Physical, mental and cognitive functioning in daily life of former Dutch Intensive Care patients, who perceive a decline in quality of life, one year after ICU admission. A qualitative study
Graaf, M. de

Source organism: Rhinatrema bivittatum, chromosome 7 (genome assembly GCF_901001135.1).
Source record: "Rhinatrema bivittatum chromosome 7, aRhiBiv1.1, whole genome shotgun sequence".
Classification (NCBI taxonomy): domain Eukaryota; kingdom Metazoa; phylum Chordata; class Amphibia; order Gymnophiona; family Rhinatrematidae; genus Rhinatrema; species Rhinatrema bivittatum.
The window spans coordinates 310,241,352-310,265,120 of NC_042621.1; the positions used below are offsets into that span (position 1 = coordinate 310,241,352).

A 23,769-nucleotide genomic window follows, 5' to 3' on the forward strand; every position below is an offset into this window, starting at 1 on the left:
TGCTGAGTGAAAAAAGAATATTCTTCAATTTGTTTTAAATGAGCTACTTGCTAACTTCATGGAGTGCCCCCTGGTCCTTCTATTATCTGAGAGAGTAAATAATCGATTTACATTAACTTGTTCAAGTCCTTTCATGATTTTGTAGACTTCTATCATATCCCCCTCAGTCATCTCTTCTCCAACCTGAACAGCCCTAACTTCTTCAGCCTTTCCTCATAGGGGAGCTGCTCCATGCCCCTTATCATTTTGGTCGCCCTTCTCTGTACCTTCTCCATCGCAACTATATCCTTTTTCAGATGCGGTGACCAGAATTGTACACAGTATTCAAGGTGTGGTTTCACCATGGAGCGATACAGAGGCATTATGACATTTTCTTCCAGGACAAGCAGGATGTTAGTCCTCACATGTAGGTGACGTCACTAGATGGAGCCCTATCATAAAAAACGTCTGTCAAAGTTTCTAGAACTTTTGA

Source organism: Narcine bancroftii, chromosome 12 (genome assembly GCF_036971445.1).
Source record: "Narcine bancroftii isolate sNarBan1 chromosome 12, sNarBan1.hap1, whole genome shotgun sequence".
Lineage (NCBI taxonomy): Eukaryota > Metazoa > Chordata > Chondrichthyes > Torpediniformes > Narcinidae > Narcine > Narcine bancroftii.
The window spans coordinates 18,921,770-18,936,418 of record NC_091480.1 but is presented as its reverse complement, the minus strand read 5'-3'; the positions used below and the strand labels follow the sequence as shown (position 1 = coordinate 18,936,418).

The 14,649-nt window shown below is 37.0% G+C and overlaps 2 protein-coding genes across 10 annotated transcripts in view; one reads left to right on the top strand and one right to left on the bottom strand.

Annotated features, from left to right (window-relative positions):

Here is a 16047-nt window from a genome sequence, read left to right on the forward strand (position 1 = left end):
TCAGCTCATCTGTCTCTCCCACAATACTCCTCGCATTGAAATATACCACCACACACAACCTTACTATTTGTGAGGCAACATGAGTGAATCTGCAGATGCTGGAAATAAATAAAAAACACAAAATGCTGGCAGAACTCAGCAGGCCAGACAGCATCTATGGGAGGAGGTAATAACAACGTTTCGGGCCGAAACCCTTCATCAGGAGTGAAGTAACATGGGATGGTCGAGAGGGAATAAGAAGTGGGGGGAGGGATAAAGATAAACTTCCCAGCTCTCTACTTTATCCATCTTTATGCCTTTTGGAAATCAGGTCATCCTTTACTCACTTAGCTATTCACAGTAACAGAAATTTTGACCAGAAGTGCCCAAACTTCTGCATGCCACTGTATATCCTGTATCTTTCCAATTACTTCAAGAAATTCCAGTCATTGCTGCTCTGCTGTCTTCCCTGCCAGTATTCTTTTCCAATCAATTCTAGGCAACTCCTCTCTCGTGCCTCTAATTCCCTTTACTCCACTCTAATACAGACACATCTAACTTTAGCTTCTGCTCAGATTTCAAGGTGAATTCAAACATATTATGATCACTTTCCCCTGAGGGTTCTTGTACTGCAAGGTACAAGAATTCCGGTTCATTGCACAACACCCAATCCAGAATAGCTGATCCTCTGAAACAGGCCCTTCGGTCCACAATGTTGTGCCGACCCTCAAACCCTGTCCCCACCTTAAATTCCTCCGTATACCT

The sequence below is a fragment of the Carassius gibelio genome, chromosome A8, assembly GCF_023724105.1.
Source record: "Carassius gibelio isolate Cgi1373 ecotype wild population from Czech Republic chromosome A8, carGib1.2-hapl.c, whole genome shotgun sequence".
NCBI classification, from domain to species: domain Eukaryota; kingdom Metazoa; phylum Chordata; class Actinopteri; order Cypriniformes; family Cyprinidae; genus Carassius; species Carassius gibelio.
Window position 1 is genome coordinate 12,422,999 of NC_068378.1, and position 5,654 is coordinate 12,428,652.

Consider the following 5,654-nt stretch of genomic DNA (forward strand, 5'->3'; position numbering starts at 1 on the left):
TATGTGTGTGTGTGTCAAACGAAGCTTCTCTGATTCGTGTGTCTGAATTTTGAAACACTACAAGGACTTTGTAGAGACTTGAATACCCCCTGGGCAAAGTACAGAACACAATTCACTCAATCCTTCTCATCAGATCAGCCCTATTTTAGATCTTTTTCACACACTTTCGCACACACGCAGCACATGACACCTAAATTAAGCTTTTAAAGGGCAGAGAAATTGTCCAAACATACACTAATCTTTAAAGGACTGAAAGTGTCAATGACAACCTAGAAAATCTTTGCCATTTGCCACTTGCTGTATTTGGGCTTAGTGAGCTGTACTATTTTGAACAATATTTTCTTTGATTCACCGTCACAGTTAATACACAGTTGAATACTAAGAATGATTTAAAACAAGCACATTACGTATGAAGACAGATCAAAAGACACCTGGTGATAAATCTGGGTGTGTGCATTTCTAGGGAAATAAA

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Abstract Background As a result of improving treatments in intensive care medicine, more patients survive severe illness. Long-term consequences of an Intensive Care (ICU) admission, referred to as Post Intensive Care Syndrome (PICS), can have serious impact on a patient’s health and quality of life (QoL). Research into the experiences of Dutch ICU survivors with functioning in daily life, perceived health and QoL is scarce. Aim To gain insight into the experienced quality of life and the physical, mental and cognitive functioning in daily life of former intensive care patients, who perceive a decline in quality of life, one year after ICU-admission. Method Fifteen ICU survivors, who indicated a decline in the PCS and MCS of the SF-36 questionnaire were interviewed in a generic qualitative study. Semi-structured interviews were conducted face to face and by (video)call. The interview-guide was based on the PROMIS framework, exploring physical, mental (including cognitive-) and social health. QoL was added as a domain, because of its importance to ICU-patients. Results Theoretical analysis was applied and identified 25 themes within the 4 PROMIS domains. Major issues were cognitive problems with impaired memory and concentration, physical limitations in mobility, decreased stamina, fatigue and changed priorities and relationships. Impairments had impact on the performance of work and hobbies. Aspects such as acceptance and being independent increased QoL. Most patients found their QoL sufficient. Conclusion Most participants indicated impairments in one or more domains of physical, mental (cognitive-) and social health. Although Health Related QoL was decreased, most participants rated their QoL as sufficient. Recommendation Having knowledge of the outcomes in health domains and QoL of ICU-patients is relevant for caregivers. It can help them to improve healthcare and policy decisions.